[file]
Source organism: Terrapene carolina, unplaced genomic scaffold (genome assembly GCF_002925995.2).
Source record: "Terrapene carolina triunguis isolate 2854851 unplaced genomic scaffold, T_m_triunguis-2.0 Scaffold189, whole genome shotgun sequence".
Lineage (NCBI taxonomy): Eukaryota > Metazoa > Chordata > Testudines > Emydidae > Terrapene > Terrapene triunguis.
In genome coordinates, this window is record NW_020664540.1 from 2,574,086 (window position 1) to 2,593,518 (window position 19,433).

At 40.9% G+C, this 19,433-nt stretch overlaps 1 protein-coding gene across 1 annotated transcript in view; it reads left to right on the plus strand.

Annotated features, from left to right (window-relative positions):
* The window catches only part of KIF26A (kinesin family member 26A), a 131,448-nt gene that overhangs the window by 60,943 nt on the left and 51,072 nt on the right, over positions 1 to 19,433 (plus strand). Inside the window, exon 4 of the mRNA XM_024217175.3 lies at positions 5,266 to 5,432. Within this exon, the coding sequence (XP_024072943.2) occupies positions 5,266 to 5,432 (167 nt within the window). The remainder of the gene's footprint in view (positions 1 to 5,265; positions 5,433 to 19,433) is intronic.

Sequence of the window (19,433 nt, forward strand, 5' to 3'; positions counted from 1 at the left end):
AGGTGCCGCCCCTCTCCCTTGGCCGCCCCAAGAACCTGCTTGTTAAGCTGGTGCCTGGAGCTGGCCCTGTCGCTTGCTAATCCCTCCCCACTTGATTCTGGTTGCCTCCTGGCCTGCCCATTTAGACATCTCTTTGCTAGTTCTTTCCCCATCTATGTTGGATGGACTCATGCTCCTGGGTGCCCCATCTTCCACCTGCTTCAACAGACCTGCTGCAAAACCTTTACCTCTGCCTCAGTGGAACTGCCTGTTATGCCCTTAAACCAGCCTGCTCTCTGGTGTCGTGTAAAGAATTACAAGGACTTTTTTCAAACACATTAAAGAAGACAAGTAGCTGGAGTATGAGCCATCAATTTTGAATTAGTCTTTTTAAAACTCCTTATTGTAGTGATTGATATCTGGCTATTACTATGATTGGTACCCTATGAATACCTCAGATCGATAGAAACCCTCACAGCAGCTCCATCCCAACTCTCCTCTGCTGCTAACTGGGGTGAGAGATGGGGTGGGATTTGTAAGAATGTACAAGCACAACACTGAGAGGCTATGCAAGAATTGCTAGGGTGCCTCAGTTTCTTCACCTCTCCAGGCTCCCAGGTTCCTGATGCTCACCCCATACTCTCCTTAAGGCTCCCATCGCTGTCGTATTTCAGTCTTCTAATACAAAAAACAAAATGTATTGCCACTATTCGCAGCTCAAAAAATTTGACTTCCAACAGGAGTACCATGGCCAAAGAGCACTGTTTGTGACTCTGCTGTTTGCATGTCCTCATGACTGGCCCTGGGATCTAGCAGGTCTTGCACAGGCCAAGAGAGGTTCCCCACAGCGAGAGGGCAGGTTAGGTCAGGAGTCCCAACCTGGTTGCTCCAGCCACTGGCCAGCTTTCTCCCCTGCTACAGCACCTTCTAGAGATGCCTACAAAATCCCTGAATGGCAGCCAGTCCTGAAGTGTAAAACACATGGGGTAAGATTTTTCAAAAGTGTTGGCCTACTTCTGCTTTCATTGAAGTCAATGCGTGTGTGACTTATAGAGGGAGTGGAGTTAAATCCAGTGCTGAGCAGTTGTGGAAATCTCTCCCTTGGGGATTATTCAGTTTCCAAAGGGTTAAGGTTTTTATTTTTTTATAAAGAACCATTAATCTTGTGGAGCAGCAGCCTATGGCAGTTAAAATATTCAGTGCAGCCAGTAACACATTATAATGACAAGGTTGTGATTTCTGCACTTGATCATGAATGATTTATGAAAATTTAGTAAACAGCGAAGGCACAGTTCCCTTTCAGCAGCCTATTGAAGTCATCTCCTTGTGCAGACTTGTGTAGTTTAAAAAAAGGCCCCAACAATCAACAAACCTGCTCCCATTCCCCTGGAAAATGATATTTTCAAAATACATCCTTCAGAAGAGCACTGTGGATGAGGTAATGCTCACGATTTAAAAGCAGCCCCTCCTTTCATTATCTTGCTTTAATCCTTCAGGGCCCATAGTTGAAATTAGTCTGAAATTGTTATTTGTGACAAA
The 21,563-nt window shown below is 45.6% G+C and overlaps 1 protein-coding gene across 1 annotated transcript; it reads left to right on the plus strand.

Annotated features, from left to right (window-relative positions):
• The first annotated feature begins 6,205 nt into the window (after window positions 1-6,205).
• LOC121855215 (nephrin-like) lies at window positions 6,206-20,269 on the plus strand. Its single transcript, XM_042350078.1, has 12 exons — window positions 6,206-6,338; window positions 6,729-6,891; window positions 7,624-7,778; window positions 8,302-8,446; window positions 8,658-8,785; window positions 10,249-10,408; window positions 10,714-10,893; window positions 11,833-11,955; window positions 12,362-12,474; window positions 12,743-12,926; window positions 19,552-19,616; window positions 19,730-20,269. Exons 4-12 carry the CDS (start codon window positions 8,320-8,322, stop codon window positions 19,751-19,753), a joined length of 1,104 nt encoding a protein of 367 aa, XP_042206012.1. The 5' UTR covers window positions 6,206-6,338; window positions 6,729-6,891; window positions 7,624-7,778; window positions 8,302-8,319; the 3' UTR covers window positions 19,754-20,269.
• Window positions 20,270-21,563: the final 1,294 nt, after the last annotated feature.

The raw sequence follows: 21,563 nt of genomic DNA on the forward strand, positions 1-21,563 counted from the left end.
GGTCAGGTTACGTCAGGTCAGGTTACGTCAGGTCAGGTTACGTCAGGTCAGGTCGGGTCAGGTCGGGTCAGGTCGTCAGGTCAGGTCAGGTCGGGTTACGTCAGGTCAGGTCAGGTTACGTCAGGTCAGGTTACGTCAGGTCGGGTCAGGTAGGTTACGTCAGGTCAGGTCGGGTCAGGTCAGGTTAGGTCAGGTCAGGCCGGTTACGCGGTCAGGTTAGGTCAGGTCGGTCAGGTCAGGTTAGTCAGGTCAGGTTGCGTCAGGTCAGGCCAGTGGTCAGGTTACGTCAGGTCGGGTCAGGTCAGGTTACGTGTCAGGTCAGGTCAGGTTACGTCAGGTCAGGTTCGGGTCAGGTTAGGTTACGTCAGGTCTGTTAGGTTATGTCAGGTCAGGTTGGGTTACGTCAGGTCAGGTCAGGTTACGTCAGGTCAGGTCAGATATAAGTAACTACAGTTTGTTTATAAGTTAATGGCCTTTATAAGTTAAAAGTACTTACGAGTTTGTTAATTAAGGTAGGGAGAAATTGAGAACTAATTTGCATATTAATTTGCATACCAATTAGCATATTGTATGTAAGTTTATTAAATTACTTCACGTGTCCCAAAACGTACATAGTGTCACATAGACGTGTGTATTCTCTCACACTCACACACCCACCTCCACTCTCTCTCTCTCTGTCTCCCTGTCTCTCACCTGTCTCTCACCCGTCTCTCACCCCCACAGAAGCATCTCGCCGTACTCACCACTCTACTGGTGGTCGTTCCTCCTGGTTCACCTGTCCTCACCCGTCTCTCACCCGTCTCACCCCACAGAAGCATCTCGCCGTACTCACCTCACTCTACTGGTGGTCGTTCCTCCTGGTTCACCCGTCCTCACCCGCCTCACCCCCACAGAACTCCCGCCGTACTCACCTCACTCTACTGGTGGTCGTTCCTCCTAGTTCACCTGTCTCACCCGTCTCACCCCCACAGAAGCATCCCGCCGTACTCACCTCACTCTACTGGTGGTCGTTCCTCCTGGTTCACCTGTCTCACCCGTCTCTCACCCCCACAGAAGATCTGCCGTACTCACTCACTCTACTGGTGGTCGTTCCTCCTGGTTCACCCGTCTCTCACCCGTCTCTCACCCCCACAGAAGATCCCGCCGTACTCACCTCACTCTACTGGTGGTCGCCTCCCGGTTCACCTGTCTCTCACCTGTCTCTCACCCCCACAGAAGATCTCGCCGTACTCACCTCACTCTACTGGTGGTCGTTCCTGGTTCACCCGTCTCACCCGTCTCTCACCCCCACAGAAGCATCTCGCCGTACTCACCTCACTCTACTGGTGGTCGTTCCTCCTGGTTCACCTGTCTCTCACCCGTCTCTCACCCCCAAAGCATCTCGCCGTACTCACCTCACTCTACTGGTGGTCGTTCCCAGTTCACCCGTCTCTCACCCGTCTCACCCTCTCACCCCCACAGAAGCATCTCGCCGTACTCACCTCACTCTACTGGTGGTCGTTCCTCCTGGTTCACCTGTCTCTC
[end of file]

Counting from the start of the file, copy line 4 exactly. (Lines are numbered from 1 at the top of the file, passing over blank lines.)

In genome coordinates, this window is record NW_020664540.1 from 2,574,086 (window position 1) to 2,593,518 (window position 19,433).